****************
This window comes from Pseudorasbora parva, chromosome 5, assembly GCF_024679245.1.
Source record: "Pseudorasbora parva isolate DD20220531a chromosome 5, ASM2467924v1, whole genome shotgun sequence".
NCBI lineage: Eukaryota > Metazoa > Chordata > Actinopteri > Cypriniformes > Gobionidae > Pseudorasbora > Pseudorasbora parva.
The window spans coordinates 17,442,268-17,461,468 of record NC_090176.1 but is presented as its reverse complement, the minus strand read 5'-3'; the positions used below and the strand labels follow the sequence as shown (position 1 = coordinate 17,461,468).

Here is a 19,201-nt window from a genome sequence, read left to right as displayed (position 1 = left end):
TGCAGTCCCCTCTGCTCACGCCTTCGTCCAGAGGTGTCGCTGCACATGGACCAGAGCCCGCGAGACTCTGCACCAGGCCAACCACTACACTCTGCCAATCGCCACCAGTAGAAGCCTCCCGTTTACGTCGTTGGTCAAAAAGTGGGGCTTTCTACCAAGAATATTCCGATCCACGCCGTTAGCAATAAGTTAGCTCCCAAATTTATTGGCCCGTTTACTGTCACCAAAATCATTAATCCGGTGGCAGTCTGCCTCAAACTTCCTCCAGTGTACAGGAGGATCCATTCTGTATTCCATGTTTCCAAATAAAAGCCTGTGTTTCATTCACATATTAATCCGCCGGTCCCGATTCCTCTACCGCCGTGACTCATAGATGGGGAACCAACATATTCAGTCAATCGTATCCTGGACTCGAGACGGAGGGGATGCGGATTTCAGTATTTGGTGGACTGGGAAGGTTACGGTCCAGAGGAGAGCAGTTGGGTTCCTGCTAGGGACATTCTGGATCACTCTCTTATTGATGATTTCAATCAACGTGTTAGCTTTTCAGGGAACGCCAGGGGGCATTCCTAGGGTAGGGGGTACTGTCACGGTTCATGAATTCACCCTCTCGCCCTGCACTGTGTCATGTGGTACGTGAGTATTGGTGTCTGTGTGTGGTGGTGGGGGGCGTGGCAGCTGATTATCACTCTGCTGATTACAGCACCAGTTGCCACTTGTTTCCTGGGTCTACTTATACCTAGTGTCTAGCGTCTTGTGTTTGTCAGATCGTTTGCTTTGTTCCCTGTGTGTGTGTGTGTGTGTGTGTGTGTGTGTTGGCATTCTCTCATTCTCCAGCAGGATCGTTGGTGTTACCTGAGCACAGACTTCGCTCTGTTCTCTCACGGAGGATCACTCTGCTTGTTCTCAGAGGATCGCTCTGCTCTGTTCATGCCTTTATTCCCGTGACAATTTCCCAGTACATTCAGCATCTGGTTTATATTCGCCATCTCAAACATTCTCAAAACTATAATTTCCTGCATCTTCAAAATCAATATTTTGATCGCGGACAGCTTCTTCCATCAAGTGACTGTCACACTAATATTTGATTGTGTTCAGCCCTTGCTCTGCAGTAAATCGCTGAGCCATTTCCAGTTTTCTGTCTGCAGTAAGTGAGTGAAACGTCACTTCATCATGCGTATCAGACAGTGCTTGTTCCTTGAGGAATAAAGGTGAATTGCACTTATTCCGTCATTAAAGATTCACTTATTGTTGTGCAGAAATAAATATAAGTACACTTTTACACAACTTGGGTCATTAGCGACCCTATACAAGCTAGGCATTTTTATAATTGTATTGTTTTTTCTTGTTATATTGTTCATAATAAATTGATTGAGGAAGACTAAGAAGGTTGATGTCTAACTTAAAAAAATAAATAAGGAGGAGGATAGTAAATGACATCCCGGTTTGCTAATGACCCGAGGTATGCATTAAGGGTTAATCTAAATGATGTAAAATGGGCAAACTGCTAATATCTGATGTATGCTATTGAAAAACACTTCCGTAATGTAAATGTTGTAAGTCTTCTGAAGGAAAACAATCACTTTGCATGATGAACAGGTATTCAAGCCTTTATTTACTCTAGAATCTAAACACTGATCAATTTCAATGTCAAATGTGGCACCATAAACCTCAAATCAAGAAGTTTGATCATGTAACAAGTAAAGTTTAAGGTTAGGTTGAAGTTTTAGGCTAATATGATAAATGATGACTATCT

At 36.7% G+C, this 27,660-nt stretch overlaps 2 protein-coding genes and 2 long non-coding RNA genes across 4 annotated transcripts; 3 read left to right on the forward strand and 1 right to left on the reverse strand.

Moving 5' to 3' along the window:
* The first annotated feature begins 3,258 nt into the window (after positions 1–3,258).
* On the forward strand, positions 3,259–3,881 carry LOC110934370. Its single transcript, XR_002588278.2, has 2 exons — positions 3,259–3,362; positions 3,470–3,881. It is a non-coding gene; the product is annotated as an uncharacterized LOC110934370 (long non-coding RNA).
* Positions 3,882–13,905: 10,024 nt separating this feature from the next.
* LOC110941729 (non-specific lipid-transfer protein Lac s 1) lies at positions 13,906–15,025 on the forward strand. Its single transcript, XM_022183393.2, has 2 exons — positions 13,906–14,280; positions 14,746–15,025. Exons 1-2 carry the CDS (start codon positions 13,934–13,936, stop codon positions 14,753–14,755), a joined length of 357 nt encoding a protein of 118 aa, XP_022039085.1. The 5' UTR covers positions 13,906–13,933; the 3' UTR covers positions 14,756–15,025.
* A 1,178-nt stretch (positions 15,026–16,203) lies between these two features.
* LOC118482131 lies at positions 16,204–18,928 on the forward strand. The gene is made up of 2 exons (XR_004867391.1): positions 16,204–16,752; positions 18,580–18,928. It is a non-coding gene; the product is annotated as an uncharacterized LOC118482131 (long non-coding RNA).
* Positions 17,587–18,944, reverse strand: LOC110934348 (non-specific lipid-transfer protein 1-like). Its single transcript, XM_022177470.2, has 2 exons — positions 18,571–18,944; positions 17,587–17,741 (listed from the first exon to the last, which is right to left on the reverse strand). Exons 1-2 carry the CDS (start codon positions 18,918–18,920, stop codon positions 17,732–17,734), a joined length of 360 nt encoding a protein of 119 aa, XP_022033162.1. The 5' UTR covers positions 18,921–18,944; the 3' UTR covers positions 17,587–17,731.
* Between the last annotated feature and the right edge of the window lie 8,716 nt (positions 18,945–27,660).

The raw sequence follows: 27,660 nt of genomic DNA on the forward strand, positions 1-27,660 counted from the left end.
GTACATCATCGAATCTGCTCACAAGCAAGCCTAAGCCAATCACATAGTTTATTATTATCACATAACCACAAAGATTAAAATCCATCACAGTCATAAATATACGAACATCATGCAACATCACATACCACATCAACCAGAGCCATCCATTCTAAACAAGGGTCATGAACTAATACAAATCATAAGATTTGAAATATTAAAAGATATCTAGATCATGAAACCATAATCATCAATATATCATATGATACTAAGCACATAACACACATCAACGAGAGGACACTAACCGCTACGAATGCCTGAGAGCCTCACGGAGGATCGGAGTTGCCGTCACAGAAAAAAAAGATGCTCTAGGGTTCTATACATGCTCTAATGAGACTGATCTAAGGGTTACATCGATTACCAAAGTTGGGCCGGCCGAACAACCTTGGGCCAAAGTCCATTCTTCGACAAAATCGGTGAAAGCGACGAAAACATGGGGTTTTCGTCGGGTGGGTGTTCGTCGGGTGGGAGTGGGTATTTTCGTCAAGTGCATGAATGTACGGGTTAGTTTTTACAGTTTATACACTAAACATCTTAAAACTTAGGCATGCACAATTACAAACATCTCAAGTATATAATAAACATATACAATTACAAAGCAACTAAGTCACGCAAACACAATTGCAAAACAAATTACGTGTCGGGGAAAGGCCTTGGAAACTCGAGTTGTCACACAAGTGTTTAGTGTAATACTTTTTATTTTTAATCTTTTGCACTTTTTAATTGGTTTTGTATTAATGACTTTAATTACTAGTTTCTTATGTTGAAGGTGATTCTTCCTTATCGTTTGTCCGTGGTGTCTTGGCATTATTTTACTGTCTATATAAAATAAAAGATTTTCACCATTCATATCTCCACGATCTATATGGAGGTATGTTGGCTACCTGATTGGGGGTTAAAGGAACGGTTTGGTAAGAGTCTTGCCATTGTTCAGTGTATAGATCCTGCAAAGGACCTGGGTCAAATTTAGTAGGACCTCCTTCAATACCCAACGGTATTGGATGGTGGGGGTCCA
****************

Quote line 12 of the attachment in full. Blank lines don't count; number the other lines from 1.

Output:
* LOC110941729 (non-specific lipid-transfer protein Lac s 1) lies at positions 13,906–15,025 on the forward strand. Its single transcript, XM_022183393.2, has 2 exons — positions 13,906–14,280; positions 14,746–15,025. Exons 1-2 carry the CDS (start codon positions 13,934–13,936, stop codon positions 14,753–14,755), a joined length of 357 nt encoding a protein of 118 aa, XP_022039085.1. The 5' UTR covers positions 13,906–13,933; the 3' UTR covers positions 14,756–15,025.